Visual processing faces two conflicting demands: integration and segmentation. Integration is required by inherently noisy visual signals, while segmentation is needed to extract vital information from spatiotemporal variations in visual input. An understanding of the interplay between these two mechanisms will reveal fundamentals of visual processing and also enable insights into functional roles of segmentation processes. In motion perception, the PI's recent work demonstrated that spatial integration of motion signals is not fixed, but critically depends on basic visual factors such as contrast, with spatial integration giving way to spatial suppression as stimulus visibility increases. The overarching goal of this proposal is to investigate the neural mechanisms involved in this adaptive integration/segregation of motion signals, and to elucidate their role in the segmentation of objects from moving backgrounds. The key property of spatial suppression is impaired motion perception of large, high-contrast stimuli.
In Aim 1, we will determine if and how this suppressive mechanism affects visual and oculomotor processing. Answering this question will constrain possible neural correlates of spatial suppression and, along with Aim 2, provide a test for the hypothesis linking spatial suppression to surround suppression in area MT. Substantiating this link will allow the attribution of links between spatial suppression and motion segregation (Aims 2 &3) to the involvement of MT surround suppression.
In Aim 2, we will seek direct evidence about neural correlates of spatial suppression by impairing processing in MT and early visual areas with TMS. We expect that a disruption of neural mechanisms critically involved in spatial suppression will allow normally suppressed motion signals to reach perception. Concurrently, we will also determine whether the same stimulation that impairs spatial suppression also disrupts motion segregation.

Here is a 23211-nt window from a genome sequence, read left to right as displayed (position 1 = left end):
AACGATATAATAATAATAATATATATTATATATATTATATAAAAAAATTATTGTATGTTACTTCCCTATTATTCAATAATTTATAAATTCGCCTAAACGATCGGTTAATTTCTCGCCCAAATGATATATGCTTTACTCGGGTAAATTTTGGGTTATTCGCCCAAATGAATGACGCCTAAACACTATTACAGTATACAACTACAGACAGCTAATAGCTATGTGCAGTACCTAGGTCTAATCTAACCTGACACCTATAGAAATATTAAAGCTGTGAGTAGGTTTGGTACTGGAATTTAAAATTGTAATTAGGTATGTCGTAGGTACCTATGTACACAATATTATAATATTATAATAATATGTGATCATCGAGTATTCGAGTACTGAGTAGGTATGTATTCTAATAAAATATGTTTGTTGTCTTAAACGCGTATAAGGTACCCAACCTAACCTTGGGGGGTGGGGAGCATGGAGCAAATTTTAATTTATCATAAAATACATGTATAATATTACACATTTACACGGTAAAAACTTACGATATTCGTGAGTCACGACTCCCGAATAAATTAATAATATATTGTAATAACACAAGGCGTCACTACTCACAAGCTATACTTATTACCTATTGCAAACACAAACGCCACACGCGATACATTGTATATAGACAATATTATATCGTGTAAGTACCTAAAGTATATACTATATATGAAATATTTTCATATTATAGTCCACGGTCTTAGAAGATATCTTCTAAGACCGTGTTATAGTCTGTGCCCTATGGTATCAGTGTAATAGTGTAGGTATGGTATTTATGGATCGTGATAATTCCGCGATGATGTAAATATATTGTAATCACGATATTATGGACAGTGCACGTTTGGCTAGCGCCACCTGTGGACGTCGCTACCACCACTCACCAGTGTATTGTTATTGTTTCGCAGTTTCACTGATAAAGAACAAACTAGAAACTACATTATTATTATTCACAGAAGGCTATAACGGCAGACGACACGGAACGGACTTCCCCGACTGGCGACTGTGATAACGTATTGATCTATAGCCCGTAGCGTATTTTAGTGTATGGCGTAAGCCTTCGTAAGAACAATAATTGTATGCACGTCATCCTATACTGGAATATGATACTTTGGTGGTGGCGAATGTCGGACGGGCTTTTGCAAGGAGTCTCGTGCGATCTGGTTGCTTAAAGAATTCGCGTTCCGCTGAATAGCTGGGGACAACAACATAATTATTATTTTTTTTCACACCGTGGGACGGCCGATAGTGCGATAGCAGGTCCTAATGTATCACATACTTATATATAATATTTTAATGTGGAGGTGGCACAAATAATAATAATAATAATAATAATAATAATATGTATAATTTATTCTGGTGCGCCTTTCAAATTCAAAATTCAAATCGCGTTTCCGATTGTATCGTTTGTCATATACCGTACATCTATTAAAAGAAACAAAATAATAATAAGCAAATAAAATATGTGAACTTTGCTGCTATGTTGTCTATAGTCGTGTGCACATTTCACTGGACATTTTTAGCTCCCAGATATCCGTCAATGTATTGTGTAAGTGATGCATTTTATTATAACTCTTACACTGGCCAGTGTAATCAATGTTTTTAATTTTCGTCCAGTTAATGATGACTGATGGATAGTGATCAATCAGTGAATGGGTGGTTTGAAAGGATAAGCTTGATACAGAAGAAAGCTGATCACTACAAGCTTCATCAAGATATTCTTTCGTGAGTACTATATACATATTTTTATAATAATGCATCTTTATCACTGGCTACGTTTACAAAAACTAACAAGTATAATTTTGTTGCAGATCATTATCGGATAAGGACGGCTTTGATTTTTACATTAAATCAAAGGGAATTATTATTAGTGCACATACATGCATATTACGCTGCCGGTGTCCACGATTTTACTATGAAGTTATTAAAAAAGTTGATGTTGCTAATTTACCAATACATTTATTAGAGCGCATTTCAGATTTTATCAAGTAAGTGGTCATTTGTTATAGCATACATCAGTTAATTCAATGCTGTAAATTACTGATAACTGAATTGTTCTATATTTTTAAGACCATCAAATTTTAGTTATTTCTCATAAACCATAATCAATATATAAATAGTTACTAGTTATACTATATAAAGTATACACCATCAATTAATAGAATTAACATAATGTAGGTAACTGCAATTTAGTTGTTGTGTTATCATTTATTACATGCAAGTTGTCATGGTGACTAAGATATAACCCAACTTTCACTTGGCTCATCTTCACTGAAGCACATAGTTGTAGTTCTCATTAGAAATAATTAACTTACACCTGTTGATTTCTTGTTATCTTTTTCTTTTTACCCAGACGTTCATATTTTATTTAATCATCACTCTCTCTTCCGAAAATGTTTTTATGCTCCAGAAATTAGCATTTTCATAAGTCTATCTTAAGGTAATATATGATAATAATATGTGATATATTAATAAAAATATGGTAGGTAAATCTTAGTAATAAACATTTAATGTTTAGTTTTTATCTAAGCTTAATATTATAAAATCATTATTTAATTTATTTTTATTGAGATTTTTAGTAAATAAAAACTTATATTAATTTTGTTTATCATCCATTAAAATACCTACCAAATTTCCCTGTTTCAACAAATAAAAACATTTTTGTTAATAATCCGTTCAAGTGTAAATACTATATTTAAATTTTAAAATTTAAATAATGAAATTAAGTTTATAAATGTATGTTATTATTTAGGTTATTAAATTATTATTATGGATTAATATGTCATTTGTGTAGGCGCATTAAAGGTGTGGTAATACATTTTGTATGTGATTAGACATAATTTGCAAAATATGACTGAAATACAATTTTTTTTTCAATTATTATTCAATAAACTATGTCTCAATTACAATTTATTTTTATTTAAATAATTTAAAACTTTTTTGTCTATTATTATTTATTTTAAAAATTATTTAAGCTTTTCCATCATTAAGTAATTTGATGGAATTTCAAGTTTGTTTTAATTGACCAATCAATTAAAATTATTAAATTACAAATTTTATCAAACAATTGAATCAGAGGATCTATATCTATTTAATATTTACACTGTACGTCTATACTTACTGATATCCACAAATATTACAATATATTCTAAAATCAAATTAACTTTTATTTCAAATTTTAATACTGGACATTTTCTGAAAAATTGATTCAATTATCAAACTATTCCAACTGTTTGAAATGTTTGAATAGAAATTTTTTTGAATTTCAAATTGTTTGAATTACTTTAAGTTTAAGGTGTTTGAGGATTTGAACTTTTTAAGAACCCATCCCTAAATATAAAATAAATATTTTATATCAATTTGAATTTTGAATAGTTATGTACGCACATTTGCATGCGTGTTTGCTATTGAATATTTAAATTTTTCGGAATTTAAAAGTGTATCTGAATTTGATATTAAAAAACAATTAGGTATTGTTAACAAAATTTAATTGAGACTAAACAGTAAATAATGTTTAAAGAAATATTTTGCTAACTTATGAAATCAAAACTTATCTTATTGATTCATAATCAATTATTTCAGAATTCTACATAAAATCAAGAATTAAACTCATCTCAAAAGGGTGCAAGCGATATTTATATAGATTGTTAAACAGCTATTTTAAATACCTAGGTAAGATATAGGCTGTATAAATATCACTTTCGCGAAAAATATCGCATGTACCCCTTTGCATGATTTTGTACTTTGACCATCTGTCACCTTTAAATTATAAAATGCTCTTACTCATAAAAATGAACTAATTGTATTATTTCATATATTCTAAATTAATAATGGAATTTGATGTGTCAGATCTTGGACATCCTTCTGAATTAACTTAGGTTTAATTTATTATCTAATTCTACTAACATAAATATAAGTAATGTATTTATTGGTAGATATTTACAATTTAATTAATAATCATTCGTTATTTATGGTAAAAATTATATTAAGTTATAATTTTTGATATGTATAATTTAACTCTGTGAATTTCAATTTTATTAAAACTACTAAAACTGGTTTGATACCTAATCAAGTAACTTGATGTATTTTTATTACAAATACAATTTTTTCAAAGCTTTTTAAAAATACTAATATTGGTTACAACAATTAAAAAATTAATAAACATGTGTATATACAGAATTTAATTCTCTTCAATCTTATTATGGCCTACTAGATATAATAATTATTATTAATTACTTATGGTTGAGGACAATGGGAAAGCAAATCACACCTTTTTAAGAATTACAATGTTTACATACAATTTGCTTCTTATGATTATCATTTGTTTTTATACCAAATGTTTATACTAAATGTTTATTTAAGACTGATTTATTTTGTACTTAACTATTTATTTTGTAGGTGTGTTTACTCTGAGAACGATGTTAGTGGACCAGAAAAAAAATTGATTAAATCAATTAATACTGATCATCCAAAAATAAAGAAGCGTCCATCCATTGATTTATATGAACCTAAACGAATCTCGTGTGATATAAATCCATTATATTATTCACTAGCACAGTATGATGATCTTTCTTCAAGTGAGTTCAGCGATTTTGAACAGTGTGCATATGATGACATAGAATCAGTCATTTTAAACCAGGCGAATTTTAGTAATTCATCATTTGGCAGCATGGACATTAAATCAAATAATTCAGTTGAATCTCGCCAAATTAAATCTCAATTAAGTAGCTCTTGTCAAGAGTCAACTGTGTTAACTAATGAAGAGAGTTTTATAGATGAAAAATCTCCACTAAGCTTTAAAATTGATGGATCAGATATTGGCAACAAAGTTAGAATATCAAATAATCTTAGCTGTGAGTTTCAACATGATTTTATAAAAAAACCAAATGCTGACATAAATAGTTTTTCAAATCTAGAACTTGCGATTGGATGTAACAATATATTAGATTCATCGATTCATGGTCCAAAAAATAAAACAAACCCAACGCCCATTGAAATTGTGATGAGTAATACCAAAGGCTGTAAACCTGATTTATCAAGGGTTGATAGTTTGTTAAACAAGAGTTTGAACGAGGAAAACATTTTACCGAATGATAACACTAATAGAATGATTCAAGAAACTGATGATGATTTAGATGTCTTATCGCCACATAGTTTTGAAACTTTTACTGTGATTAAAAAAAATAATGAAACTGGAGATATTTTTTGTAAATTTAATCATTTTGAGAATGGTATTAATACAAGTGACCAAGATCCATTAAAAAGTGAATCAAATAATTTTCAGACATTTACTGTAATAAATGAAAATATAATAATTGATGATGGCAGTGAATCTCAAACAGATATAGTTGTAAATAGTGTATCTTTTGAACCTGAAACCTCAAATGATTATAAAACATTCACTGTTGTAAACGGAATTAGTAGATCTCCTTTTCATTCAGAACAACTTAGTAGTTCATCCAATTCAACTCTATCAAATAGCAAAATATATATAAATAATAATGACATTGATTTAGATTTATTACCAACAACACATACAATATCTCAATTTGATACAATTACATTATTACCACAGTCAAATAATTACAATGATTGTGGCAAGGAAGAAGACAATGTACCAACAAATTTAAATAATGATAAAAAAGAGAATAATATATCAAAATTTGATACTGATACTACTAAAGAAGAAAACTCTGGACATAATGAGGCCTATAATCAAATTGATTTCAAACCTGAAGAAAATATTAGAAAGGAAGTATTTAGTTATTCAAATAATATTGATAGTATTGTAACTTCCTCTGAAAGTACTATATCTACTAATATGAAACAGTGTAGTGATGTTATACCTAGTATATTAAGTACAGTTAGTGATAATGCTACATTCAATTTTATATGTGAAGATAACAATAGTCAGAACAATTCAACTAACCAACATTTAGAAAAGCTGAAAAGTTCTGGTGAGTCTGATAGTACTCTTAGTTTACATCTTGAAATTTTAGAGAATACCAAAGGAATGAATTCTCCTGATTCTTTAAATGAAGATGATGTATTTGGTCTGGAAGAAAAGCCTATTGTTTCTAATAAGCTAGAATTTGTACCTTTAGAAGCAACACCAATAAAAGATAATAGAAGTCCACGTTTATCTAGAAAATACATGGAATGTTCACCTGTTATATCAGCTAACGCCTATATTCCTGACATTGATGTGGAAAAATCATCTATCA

In Aim 3, we test the hypothesis that spatial suppression directly enables rapid segregation of moving objects by suppressing background motion signals. Here, the role of spatial suppression in motion segregation is conceptualized as a coarse, but rapid, region-based segmentation process. This hypothesis predicts that variations in spatial suppression (and, thus, in the visibility of background motion) should predict corresponding changes in motion segregation and vice versa. Exploiting different experimental approaches, we will test this prediction by utilizing stimulus manipulations, individual differences and perceptual learning to produce variations in either spatial suppression or motion segregation. One focus will be on older adults, who are known to exhibit weak spatial suppression. We will determine whether this abnormality predicts motion segregation deficits and whether age-related deficits in spatial suppression can be reversed by the perceptual learning of motion segregation.
The knowledge of mechanisms underlying spatial suppression and motion segregation will contribute to the understanding of age-related changes in these two basic visual processes. Moreover, understanding how these age-related deficits can be alleviated through perceptual learning might lead to the development of viable interventions.
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